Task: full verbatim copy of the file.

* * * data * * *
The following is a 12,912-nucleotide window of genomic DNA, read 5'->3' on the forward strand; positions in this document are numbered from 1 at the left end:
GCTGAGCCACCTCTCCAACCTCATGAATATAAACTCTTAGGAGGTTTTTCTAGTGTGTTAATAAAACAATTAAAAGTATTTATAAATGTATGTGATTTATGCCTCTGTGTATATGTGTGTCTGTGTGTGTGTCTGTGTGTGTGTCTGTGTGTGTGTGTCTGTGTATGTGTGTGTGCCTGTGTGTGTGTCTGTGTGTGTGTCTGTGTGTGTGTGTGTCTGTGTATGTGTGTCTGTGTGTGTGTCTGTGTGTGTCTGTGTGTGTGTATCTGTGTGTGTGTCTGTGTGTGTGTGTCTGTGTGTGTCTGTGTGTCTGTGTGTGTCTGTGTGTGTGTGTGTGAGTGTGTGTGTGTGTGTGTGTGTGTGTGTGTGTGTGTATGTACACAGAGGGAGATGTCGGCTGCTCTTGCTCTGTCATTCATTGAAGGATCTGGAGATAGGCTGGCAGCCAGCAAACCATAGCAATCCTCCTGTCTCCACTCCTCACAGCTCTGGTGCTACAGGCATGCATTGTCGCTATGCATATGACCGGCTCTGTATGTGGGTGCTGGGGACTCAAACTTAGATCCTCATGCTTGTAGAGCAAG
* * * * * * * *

The following is a 12,912-nucleotide window of genomic DNA, read 5'->3' on the forward strand; positions in this document are numbered from 1 at the left end:
GCTGAGCCACCTCTCCAACCTCATGAATATAAACTCTTAGGAGGTTTTTCTAGTGTGTTAATAAAACAATTAAAAGTATTTATAAATGTATGTGATTTATGCCTCTGTGTATATGTGTGTCTGTGTGTGTGTCTGTGTGTGTGTCTGTGTGTGTGTGTCTGTGTATGTGTGTGTGCCTGTGTGTGTGTCTGTGTGTGTGTCTGTGTGTGTGTGTGTCTGTGTATGTGTGTCTGTGTGTGTGTCTGTGTGTGTCTGTGTGTGTGTATCTGTGTGTGTGTCTGTGTGTGTGTGTCTGTGTGTGTCTGTGTGTCTGTGTGTGTCTGTGTGTGTGTGTGTGAGTGTGTGTGTGTGTGTGTGTGTGTGTGTGTGTGTGTATGTACACAGAGGGAGATGTCGGCTGCTCTTGCTCTGTCATTCATTGAAGGATCTGGAGATAGGCTGGCAGCCAGCAAACCATAGCAATCCTCCTGTCTCCACTCCTCACAGCTCTGGTGCTACAGGCATGCATTGTCGCTATGCATATGACCGGCTCTGTATGTGGGTGCTGGGGACTCAAACTTAGATCCTCATGCTTGTAGAGCAAG